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Do you struggle with poor money management skills? Perhaps you’re newly married or at the late stages of your career and are wondering how best to manage your finances going forward. You’re not alone.
In fact, this is something many individuals and families of all ages struggle with. Case in point: More than 53% of adults say merely thinking about their financial situation causes anxiety, while two-thirds of all U.S. households lack an emergency fund.
However, being financially savvy not only can help you navigate daily life more easily but also provide you with the necessary skills during times of uncertainty. Here are three proven ways to develop your financial acumen.
1. Don’t be Afraid to Get Your Feet Wet
While many Americans can quickly gain knowledge and build skill sets, it’s fair to say we’re not a nation of expert money managers. Not to mention, financial literacy isn’t something that can be acquired overnight; you have to be intentional about it.
To get started — now is as good of a time as any — know how to create a budget, plan for retirement, manage debt, and, most importantly, track personal spending. But be mindful to not overwhelm yourself with new information. Tackle one topic at a time, something that fascinates you the most, and then build from there.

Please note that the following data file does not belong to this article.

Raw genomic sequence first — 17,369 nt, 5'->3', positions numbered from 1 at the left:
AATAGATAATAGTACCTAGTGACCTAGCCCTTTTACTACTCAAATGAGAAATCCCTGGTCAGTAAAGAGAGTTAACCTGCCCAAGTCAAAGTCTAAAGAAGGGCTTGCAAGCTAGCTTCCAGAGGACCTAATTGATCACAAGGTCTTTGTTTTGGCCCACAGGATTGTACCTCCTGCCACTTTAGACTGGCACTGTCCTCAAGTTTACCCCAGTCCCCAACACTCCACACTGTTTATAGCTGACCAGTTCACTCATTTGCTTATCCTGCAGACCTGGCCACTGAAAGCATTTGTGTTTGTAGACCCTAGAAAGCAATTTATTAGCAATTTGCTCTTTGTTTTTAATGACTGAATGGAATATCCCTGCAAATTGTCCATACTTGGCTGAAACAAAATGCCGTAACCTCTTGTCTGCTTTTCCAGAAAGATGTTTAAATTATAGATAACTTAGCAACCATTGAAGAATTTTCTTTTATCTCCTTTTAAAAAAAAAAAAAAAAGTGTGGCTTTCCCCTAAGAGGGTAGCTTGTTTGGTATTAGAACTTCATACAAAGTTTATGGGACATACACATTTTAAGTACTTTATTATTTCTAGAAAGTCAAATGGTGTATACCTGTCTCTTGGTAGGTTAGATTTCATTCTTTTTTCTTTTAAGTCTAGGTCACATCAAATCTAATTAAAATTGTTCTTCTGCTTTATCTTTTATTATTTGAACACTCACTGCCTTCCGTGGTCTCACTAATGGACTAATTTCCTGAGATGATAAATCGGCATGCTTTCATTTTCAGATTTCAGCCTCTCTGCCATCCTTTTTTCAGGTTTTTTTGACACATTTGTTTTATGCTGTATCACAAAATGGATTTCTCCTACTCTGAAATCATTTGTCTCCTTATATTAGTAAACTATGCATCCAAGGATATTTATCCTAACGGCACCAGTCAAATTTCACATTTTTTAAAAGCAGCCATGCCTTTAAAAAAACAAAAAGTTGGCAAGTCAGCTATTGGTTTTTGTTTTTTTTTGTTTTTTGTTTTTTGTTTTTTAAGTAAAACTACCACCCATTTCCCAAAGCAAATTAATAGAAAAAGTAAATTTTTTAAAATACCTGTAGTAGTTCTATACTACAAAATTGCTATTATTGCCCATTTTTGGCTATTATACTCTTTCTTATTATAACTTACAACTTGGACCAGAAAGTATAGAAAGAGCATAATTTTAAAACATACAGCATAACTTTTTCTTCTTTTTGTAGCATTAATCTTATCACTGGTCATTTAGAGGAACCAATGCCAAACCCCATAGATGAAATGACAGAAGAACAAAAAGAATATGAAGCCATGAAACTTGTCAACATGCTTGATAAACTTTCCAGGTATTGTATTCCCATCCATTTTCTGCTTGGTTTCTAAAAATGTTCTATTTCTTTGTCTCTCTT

2. Learn from Industry Thought Leaders
Like anything in life, it takes time and dedication to hone your craft and become an authority. Thought leaders aren’t your ordinary C-suite executives, start-up founders, public speakers, and authors. They’re tried-and-true figureheads with expansive knowledge and industry experience in a given space.
Through a precise and passionate approach, they push people toward attaining more knowledge, insights, and skills in their personal and professional lives. The best part? Learning from thought leaders like East West Bank Chairman and CEO Dominic Ng means you’ll get nothing short of unique viewpoints, curated guidance, and innovative solutions.
To that end, you won’t just walk away with a solid foundation of financial expertise; you’ll also have all the tools needed to grow and excel in matters of budgeting and money management.
3. Take a Financial Literacy Class
How-to books and online resources are a great first step toward gleaning knowledge. Oftentimes, however, learning from an industry expert — either one-on-one or in an in-person or online class — offers a more hands-on and practical approach. Plus, you know the information you consume will be up-to-date, practical, and engaging.
On top of that, financial literacy classes offer a great sense of community and belonging. When you learn alongside people who share a common interest in money management — and want to find solutions to old habits and past mistakes — making connections feels natural. And who knows? Surrounding yourself with like-minded people may make comprehending new ideas and information easier.
Financial Literacy is Crucial and Attainable
When setting out, it may be overwhelming to learn the ins and outs of financial literacy, especially if you need to get your own house in order. With time and intentionality, though, you can increase your knowledge of budgeting and money management to make more sound decisions. Finance is the language of everyday life, and to succeed, you need to become fluent, regardless of age or career status.
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